“You got an A because you’re Asian!”
“Women are meant to stay at home. They’re more nurturing.”
These statements and many others, link personality characteristics with our biology. Using physical traits to make broad, false claims is historical and once had a scientific basis. Academically, it’s known as “scientific racism” and, clearly, it still has implications today.
Science is powerful. It dominates the hierarchy of education by being the epitome of fact and objectivity. Science is logical and rational, separate from any political, religious, or social convictions. It helps us to better understand the world and its people. Science is regarded invaluably and this is why it is dangerous.
The power of science and its implications can be traced back to Aristotle and his concept of biological determinism, in which human behavior is linked to our genes. Aristotle’s philosophies tremendously influenced the field of science, further perpetuating arguments that excused and upheld white, upper-class men. Enlightenment thinker Carl Linnaeus, the father of modern taxonomy and a pioneer in biologically defining the human species argued that humans could be divided into 4 different sub-species. He categorized humans into the following:
- The Americanus: red, choleraic, righteous; black, straight, thick hair; stubborn, zealous, free; painting himself with red lines, and regulated by customs
- The Europeanus: white, sanguine, browny; with abundant, long hair; blue eyes; gentle, acute, inventive; covered with close vestments; and regulated by customs
- The Asiaticus: yellow, melancholic, stiff; black hair, dark eyes; severe, haughty, greedy; covered with loose clothing; and regulated by opinions
- The Afer or Africanus: black, phlegmatic, relaxed; black, frizzled hair; silky skin, flat nose, tumid lips; females without shame; mammary glands give milk abundantly; crafty, sly, careless; anoints himself with grease; and regulated by will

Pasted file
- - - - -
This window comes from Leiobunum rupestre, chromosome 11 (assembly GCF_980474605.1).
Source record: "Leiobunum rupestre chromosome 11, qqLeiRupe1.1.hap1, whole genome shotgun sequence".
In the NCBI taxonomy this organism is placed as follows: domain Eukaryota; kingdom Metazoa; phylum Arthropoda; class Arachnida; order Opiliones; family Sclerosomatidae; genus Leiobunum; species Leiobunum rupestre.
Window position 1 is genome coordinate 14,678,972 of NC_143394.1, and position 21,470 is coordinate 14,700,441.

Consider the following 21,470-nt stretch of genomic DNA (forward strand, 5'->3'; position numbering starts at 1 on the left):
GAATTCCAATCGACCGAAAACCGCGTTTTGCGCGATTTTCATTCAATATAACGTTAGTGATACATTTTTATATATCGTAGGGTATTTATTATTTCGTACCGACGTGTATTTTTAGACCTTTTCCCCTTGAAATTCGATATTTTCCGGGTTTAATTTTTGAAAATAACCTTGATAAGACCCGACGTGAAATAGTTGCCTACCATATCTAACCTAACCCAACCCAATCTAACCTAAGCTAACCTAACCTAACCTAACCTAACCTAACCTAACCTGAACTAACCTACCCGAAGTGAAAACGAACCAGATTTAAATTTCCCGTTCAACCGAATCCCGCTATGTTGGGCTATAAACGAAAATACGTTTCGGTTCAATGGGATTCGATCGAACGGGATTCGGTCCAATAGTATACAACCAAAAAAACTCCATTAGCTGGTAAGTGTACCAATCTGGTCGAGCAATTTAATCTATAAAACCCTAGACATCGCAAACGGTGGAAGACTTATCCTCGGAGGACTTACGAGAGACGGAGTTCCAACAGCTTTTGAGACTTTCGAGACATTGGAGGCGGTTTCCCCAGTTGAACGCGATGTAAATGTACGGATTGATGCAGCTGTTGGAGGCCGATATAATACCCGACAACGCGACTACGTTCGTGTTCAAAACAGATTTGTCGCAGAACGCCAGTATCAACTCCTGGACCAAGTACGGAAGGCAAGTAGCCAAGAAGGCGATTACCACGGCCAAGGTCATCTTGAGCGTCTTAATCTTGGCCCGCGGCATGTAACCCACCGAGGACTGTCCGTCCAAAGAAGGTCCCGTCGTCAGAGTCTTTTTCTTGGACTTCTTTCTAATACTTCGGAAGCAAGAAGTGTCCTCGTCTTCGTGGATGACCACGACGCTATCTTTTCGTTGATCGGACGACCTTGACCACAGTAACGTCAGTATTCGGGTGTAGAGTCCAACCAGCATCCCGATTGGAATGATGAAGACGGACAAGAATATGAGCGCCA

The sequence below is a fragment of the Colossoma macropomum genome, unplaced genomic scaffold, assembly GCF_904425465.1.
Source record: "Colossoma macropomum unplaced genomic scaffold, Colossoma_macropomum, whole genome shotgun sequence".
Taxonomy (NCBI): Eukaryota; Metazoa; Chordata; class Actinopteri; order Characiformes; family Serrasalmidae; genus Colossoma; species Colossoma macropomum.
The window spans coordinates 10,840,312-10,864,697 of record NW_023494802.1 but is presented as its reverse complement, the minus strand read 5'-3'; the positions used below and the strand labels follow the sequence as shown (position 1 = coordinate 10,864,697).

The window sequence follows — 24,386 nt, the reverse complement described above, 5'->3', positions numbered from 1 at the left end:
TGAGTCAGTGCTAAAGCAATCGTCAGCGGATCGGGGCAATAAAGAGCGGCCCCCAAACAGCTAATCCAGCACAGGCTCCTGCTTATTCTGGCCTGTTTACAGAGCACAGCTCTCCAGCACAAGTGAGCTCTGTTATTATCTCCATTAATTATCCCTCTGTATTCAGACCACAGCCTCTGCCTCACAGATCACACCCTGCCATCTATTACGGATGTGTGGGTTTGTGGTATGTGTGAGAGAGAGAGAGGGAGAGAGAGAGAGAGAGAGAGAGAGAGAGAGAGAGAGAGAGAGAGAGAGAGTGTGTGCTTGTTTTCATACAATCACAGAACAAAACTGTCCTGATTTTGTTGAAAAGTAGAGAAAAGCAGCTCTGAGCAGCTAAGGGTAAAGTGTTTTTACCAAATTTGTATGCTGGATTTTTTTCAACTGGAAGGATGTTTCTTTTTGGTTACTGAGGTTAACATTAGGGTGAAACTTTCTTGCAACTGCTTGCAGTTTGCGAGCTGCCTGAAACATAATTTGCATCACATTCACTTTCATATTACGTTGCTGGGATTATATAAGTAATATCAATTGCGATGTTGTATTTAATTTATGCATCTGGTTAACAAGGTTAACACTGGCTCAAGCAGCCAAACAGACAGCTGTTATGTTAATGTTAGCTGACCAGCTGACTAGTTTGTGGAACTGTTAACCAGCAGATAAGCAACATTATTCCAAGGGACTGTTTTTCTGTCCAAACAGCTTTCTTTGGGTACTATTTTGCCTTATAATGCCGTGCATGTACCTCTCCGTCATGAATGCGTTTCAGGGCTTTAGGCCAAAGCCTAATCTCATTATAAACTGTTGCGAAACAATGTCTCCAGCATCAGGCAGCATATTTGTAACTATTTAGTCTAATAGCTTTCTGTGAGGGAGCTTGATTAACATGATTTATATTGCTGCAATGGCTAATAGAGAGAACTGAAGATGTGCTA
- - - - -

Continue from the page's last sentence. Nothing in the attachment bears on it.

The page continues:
In short, the Europeanus or whites were better than the other three categories. They were gentle and inventive while we were greedy, choleraic, and sly. Needless to say Linnaeus’ classification was erroneously generalized and ethnocentric. His observations were not just based on physical features but drew on culture as well. Besides that of Linnaeus there were thinkers like Charles Darwin who became the basis (though arguably misinterpreted) for eugenics or Pieter Camper who used “crainometry” to justify racial categories. While the work of Linnaeus and Dariwn is centuries old, we can still see its influence today.
Numerous people believe science to be the absolute truth due to its presumed factual nature. Societies spread “scientific knowledge” and use it as evidence for their own assumptions and conclusions. However, scientists are people just like you and me and they can be racist, sexist, classist, or any form of prejudice. They grew up in a world of white patriarchy with the same type of institutions we experience. With that experience comes the baggage that has lead to systematic oppression. Scientists and science itself can be biased. A recent example of this is neurosurgeon and Republican candidate Ben Carson.
Biologically based racism is rooted in our culture. The only way to tear down this tree is to stop making broad “scientific” statements ourselves and to call out the people who do. We are more then what we appear to be and are diverse human beings.
I leave you with a statement from my mom that a customer told her:
“Asians are smart because they can grow bigger brains. They have thinner skulls giving them more room. Whites have the next thickest, then blacks.“
So, my fellow Asian Americans, why are we so “smart”? Because we have thinner skulls.
Image Credits: DNA